If this were a TV drama, it would be ‘The X-Files’ in its 46th season
Sufian Abu Zaida is a well-known Palestinian nationalist who worked closely with Yasser Arafat and sits on the Fatah Revolutionary Council, the ostensible legislative branch of the Palestinian Authority’s ostensible ruling party. Though he spent years in Israeli prison on terrorism charges, he has long been considered a relative moderate for his participation in various peace initiatives.
These days Mr. Abu Zaida is an unhappy camper, but not because of the Israelis.
“Honestly, no one ever dreamt we would reach this situation of concentration of authorities and senior positions in the hands of one person,” he wrote about Palestinian President Mahmoud Abbas in a recent op-ed published on several Palestinian websites.
“The President today is the President of everything that has to do with the Palestinian people and the Palestinian cause. He is the president of the Palestine Liberation Organization, the State of Palestine and the Palestinian Authority. He is the president of the Fatah movement and general leader of the [security] Forces. And as the legislative council is now suspended, he issues laws and has practically replaced the council.”
Mr. Abu Zaida goes on to complain of the pervasive toadyism among Palestinian ministers and officials, their “impotence and fear” in the face of Mr. Abbas’s every decision and appointment. “One of the main reasons that made President Abbas a natural candidate after President Arafat passed away is that many had thought Abbas’s management would be different than Arafat’s,” he notes. Yet now the president “holds authorities that Arafat in all his greatness and symbolic importance didn’t hold.”
Oh, well: Just another aging strongman in another squalid Mideast dictatorship. What else is new? It isn’t going to keep John Kerry — a fool on a fool’s errand—from making his sixth visit in as many months to try to restart Israeli-Palestinian peace talks. It won’t keep the Palestinian Chorus from its weekly hymnals of pity and cant.
And yet for all its presumed importance, the Palestinian saga has gotten awfully boring, hasn’t it? The grievances that remain unchanged, a cast of characters that never alters, the same schematics, the clichés that were shopworn decades ago. If it were a TV drama, it would be “The X-Files”—in its 46th season. The truth is out there. Still. We get it. We just don’t give a damn anymore.
Little wonder that when Israeli Prime Minister Benjamin Netanyahu was interviewed over the weekend by CBS’s Bob Schieffer, the topics were Iran, Egypt and Syria, with no mention of Palestinians. Granted, news is a fickle business and what bleeds leads, but the omission was telling all the same. The region is moving tumultuously forward. Israel is dynamic, threatened, divided, innovative, evolving. Egypt careens between revolution and restoration. Lebanon is on the brink, Iran is on the march, Syria is in its agony. America is beating a retreat.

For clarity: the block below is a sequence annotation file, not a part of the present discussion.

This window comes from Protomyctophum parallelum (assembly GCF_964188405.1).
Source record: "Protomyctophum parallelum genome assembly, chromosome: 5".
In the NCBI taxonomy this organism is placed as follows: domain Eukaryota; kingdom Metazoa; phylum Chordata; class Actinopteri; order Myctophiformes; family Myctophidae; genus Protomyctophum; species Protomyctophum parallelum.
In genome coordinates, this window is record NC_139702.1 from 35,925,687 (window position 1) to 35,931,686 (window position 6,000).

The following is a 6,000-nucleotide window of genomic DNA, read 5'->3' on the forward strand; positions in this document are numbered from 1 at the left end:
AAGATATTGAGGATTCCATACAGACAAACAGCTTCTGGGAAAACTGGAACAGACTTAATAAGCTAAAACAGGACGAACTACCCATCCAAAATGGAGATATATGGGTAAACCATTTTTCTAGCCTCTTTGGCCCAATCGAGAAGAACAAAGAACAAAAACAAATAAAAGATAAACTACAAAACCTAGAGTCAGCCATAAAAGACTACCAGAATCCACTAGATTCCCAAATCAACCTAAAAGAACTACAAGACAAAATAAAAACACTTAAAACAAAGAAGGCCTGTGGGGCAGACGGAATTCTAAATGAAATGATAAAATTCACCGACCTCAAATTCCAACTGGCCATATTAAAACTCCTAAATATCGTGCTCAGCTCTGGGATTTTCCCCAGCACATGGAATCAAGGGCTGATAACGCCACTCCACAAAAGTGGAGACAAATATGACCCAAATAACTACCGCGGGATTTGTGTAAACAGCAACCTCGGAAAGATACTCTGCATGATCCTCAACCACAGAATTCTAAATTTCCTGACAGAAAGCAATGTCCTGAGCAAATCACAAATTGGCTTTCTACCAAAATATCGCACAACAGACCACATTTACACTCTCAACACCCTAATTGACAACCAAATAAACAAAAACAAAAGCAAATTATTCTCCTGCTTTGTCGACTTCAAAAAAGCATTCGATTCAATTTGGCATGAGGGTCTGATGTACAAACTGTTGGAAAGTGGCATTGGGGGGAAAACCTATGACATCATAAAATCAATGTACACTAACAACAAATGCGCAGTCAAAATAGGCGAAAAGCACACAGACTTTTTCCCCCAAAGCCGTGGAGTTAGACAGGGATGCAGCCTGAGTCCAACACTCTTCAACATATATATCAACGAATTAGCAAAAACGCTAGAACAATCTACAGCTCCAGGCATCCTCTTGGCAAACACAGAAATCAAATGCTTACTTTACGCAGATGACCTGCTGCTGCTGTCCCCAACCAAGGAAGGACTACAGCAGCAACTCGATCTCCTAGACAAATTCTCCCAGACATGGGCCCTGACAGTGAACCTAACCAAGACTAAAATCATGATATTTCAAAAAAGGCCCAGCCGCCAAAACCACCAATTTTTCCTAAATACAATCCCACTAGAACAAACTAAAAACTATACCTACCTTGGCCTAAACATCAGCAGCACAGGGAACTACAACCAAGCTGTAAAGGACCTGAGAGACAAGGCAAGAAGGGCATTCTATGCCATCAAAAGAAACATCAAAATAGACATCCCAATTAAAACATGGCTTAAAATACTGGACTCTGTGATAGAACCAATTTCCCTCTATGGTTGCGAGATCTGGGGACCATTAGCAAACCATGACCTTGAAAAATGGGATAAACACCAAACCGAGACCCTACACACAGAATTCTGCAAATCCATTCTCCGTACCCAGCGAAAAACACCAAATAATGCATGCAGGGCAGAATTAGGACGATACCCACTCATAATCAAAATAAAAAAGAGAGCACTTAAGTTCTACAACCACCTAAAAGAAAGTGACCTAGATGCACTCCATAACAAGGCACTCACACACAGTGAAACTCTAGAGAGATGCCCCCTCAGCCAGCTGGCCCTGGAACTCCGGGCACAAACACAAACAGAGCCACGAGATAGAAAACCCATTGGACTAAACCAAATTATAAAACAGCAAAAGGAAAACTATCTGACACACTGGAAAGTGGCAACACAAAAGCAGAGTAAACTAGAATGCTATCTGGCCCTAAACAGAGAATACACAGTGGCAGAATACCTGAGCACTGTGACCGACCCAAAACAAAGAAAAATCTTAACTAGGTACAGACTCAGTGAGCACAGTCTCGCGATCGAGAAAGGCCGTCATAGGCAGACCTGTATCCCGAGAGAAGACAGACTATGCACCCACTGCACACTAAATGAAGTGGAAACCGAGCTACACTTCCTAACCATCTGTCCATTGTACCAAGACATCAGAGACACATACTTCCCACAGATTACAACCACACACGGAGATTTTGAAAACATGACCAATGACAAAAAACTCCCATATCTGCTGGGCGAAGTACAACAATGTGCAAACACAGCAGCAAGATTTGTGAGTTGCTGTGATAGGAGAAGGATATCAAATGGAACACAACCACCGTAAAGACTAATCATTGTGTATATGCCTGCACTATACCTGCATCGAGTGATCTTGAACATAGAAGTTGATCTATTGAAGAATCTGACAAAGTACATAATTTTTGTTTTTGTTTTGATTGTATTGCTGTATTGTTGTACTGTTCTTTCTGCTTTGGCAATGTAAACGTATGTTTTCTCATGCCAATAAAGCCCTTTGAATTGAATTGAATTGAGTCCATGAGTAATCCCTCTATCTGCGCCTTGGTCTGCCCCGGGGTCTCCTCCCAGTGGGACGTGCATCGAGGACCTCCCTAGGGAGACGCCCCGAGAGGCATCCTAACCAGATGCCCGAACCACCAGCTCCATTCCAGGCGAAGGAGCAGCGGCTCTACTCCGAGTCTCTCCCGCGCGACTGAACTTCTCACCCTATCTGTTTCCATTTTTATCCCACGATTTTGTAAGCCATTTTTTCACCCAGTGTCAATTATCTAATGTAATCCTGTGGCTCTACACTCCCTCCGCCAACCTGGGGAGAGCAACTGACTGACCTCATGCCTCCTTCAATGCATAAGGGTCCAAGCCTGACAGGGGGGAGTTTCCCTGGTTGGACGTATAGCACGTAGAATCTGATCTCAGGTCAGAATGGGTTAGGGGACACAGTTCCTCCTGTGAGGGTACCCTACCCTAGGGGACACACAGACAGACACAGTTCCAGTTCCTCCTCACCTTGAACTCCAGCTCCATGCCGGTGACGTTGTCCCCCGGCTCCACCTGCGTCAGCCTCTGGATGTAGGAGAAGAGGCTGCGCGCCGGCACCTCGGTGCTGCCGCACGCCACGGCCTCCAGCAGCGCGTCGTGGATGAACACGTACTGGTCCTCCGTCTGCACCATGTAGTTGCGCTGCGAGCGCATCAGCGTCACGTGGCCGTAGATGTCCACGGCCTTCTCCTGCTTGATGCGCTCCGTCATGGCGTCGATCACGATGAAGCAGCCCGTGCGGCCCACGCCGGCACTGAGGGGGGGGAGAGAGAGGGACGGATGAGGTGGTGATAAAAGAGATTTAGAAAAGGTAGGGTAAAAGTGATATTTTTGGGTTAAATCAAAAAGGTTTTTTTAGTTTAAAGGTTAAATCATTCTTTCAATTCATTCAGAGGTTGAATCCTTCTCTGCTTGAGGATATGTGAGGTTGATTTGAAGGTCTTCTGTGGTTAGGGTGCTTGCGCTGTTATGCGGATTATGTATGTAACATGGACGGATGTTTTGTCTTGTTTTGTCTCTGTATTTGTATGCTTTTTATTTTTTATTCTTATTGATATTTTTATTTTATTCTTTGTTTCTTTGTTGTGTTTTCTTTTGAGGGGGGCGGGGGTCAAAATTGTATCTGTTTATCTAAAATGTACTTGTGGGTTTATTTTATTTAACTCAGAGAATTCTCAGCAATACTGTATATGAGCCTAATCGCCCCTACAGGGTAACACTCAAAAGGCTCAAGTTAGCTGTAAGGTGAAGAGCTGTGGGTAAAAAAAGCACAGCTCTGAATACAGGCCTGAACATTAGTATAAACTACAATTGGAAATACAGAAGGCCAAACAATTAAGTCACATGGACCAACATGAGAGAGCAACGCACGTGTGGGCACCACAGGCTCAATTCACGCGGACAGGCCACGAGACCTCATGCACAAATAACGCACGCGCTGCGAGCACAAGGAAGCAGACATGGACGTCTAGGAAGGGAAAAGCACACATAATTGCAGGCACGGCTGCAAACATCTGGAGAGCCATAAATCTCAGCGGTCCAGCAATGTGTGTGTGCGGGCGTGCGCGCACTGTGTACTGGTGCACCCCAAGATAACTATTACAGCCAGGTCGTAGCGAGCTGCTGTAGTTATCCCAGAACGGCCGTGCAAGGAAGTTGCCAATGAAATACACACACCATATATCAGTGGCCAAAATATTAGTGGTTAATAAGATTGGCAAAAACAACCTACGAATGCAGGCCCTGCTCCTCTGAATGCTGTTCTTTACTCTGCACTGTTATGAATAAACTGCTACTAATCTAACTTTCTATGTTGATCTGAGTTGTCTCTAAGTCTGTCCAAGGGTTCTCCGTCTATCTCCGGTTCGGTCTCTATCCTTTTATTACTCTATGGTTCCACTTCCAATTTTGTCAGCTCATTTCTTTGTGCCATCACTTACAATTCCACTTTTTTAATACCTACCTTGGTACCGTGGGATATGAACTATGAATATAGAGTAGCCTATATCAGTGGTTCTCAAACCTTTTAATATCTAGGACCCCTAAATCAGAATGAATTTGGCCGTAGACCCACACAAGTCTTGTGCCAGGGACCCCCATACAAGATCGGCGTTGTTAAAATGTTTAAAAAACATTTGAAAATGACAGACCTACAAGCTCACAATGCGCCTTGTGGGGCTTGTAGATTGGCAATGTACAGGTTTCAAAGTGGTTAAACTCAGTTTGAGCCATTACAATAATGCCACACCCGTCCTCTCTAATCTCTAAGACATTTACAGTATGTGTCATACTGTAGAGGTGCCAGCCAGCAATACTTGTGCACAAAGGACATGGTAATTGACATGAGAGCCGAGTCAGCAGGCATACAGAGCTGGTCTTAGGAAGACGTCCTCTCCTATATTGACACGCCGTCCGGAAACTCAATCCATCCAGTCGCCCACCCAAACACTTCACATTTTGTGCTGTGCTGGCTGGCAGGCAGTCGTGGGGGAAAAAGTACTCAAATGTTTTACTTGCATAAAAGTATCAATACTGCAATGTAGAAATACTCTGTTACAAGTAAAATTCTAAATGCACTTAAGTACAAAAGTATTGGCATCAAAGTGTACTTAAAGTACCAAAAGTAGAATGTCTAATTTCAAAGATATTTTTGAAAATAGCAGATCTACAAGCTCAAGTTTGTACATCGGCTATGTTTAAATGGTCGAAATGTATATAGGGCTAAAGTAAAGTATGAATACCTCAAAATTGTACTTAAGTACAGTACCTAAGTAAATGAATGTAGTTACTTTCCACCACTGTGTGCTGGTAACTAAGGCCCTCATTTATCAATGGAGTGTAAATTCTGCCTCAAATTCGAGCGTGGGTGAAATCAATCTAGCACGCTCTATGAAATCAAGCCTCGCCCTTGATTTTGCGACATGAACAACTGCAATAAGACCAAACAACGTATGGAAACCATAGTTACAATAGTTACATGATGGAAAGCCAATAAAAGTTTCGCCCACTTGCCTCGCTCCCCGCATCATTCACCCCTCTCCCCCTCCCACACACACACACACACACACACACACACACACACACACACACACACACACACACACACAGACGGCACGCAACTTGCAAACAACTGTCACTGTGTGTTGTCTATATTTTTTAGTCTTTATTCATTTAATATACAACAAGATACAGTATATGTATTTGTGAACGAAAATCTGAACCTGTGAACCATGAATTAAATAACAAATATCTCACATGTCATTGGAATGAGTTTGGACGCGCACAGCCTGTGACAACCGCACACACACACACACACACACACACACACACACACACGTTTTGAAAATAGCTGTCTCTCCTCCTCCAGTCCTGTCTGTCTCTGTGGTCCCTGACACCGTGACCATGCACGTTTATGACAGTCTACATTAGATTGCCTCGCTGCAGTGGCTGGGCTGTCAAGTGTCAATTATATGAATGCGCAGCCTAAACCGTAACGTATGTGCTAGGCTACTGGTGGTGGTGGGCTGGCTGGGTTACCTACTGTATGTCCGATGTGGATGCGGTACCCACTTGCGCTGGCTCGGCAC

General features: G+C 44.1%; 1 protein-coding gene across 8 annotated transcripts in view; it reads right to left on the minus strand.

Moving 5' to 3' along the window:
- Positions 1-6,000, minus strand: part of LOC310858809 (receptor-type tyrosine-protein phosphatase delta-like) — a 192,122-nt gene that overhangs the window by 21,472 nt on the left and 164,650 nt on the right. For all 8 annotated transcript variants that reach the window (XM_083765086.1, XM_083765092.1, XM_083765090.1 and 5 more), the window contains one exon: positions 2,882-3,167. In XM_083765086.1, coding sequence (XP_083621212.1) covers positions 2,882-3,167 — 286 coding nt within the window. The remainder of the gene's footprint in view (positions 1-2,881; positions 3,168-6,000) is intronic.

Only the Palestinians remain trapped in ideological amber. How long can the world be expected to keep staring at this four-million-year-old mosquito?
For the usual stalwarts and diehards, the answer will always be: as long as it takes. Palestinians will say it’s on account of their supposedly unique experience of injustice and oppression. Professional peace processors think it’s because of the supposed centrality of the Palestinian drama to all other Middle Eastern conflicts. The Israeli left and its sympathizers in the West are convinced that Palestine is the key to Israel’s survival as a Jewish and democratic state.
All of which is stale bread. Take the most jaundiced view of Israeli behavior toward the Palestinians over the past dozen years: Does it hold a candle to what Bashar Assad does in any given week to his own people in Homs and Aleppo? Take the most exaggerated view of the dearness of Palestine to Egyptians on the streets of Cairo or Turks in the squares of Istanbul: How does their sympathy for Gaza compare with their outrage toward their own governments?
As for the view that Israel needs to separate itself from Palestinians for its own good, that’s as true as it is beside the point. The issue for Israel isn’t whether it has a theoretical interest in a Palestinian state. It does.
But everything hinges on whether such a state evolves into another Costa Rica—or descends into another Yemen. So far the evidence points toward Yemen. Is it any wonder that, given the choice between a long-term moral threat to their character as a state and a near-term physical threat to their existence as a nation, ordinary Israelis should be more concerned with the latter?
Two days after the publication of Mr. Abu Zaida’s op-ed, WAFA, the official Palestinian news agency, carried a rebuttal signed only by “The Security Establishment.” It denounced Mr. Abu Zaida for serving “a foreign agenda” and being a tool of “enemy media.” Then it sang Mr. Abbas’s praises in a style worthy of Egyptian state media under Hosni Mubarak.
It was a characteristically thuggish performance, which unwittingly proved Mr. Abu Zaida’s point. If Palestinians want to be interesting again, and worthy of decent respect, they could start by not playing to tin-pot type.
Mr. Stephens is the deputy editorial page editor responsible for the international opinion pages of The Wall Street Journal. He also writes “Global View,” the paper’s weekly foreign-affairs column, and is a member of the Journal’s editorial board. He is a regular panelist on The Journal Editorial Report, a weekly political talk show carried by Fox News Channel.